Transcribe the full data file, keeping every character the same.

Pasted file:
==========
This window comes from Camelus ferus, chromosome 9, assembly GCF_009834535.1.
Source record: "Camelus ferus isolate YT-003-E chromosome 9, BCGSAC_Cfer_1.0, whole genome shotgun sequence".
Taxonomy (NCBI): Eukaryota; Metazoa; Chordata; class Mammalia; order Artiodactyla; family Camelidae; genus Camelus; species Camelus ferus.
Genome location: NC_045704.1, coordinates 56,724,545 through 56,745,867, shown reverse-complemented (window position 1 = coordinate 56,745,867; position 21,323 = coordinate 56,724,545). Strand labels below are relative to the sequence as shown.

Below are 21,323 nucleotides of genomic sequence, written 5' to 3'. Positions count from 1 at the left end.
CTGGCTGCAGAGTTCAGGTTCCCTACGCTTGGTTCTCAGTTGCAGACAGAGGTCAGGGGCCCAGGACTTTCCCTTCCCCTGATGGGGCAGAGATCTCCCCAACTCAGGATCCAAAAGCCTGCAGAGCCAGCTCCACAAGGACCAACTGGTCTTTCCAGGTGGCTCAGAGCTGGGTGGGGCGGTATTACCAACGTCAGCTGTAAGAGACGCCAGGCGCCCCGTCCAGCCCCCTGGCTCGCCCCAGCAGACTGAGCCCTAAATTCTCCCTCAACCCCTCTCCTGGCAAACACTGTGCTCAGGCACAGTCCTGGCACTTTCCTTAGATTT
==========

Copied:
This window comes from Camelus ferus, chromosome 9, assembly GCF_009834535.1.
Source record: "Camelus ferus isolate YT-003-E chromosome 9, BCGSAC_Cfer_1.0, whole genome shotgun sequence".
Taxonomy (NCBI): Eukaryota; Metazoa; Chordata; class Mammalia; order Artiodactyla; family Camelidae; genus Camelus; species Camelus ferus.
Genome location: NC_045704.1, coordinates 56,724,545 through 56,745,867, shown reverse-complemented (window position 1 = coordinate 56,745,867; position 21,323 = coordinate 56,724,545). Strand labels below are relative to the sequence as shown.

Below are 21,323 nucleotides of genomic sequence, written 5' to 3'. Positions count from 1 at the left end.
CTGGCTGCAGAGTTCAGGTTCCCTACGCTTGGTTCTCAGTTGCAGACAGAGGTCAGGGGCCCAGGACTTTCCCTTCCCCTGATGGGGCAGAGATCTCCCCAACTCAGGATCCAAAAGCCTGCAGAGCCAGCTCCACAAGGACCAACTGGTCTTTCCAGGTGGCTCAGAGCTGGGTGGGGCGGTATTACCAACGTCAGCTGTAAGAGACGCCAGGCGCCCCGTCCAGCCCCCTGGCTCGCCCCAGCAGACTGAGCCCTAAATTCTCCCTCAACCCCTCTCCTGGCAAACACTGTGCTCAGGCACAGTCCTGGCACTTTCCTTAGATTT